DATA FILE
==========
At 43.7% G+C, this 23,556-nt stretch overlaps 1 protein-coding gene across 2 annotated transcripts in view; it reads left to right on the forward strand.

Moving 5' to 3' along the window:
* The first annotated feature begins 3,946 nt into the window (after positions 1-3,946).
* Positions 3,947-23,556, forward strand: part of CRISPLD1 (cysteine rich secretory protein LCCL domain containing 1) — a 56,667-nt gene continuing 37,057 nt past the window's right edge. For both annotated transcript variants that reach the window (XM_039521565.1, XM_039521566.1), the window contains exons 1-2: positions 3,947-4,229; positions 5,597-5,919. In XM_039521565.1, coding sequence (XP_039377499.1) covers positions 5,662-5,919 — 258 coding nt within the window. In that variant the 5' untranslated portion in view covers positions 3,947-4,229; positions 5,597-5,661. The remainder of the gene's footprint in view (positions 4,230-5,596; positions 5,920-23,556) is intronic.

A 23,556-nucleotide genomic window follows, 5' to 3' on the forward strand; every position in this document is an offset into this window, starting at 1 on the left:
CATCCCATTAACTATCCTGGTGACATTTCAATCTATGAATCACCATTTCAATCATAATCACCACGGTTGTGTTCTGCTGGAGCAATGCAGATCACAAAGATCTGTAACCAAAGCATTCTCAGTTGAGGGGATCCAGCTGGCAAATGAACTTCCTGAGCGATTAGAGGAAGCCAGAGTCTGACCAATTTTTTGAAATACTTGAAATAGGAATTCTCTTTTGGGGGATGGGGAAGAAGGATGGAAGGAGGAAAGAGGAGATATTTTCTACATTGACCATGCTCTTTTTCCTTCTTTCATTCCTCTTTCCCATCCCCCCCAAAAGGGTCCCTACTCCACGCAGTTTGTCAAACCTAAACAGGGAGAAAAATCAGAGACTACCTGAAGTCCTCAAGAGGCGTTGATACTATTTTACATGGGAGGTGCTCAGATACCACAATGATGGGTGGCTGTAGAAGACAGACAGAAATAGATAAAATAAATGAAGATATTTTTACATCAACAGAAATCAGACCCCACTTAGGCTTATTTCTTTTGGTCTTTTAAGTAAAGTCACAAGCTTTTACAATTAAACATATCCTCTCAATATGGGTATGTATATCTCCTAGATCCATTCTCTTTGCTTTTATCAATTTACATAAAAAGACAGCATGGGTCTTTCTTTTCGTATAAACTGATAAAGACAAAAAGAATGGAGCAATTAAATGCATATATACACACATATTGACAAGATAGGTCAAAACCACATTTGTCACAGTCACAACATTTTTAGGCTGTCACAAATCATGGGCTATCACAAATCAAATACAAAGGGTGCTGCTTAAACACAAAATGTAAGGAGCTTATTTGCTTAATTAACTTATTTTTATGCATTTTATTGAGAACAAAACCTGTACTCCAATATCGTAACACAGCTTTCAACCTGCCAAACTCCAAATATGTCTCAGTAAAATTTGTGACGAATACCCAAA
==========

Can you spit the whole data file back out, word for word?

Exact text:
At 43.7% G+C, this 23,556-nt stretch overlaps 1 protein-coding gene across 2 annotated transcripts in view; it reads left to right on the forward strand.

Moving 5' to 3' along the window:
* The first annotated feature begins 3,946 nt into the window (after positions 1-3,946).
* Positions 3,947-23,556, forward strand: part of CRISPLD1 (cysteine rich secretory protein LCCL domain containing 1) — a 56,667-nt gene continuing 37,057 nt past the window's right edge. For both annotated transcript variants that reach the window (XM_039521565.1, XM_039521566.1), the window contains exons 1-2: positions 3,947-4,229; positions 5,597-5,919. In XM_039521565.1, coding sequence (XP_039377499.1) covers positions 5,662-5,919 — 258 coding nt within the window. In that variant the 5' untranslated portion in view covers positions 3,947-4,229; positions 5,597-5,661. The remainder of the gene's footprint in view (positions 4,230-5,596; positions 5,920-23,556) is intronic.

A 23,556-nucleotide genomic window follows, 5' to 3' on the forward strand; every position in this document is an offset into this window, starting at 1 on the left:
CATCCCATTAACTATCCTGGTGACATTTCAATCTATGAATCACCATTTCAATCATAATCACCACGGTTGTGTTCTGCTGGAGCAATGCAGATCACAAAGATCTGTAACCAAAGCATTCTCAGTTGAGGGGATCCAGCTGGCAAATGAACTTCCTGAGCGATTAGAGGAAGCCAGAGTCTGACCAATTTTTTGAAATACTTGAAATAGGAATTCTCTTTTGGGGGATGGGGAAGAAGGATGGAAGGAGGAAAGAGGAGATATTTTCTACATTGACCATGCTCTTTTTCCTTCTTTCATTCCTCTTTCCCATCCCCCCCAAAAGGGTCCCTACTCCACGCAGTTTGTCAAACCTAAACAGGGAGAAAAATCAGAGACTACCTGAAGTCCTCAAGAGGCGTTGATACTATTTTACATGGGAGGTGCTCAGATACCACAATGATGGGTGGCTGTAGAAGACAGACAGAAATAGATAAAATAAATGAAGATATTTTTACATCAACAGAAATCAGACCCCACTTAGGCTTATTTCTTTTGGTCTTTTAAGTAAAGTCACAAGCTTTTACAATTAAACATATCCTCTCAATATGGGTATGTATATCTCCTAGATCCATTCTCTTTGCTTTTATCAATTTACATAAAAAGACAGCATGGGTCTTTCTTTTCGTATAAACTGATAAAGACAAAAAGAATGGAGCAATTAAATGCATATATACACACATATTGACAAGATAGGTCAAAACCACATTTGTCACAGTCACAACATTTTTAGGCTGTCACAAATCATGGGCTATCACAAATCAAATACAAAGGGTGCTGCTTAAACACAAAATGTAAGGAGCTTATTTGCTTAATTAACTTATTTTTATGCATTTTATTGAGAACAAAACCTGTACTCCAATATCGTAACACAGCTTTCAACCTGCCAAACTCCAAATATGTCTCAGTAAAATTTGTGACGAATACCCAAA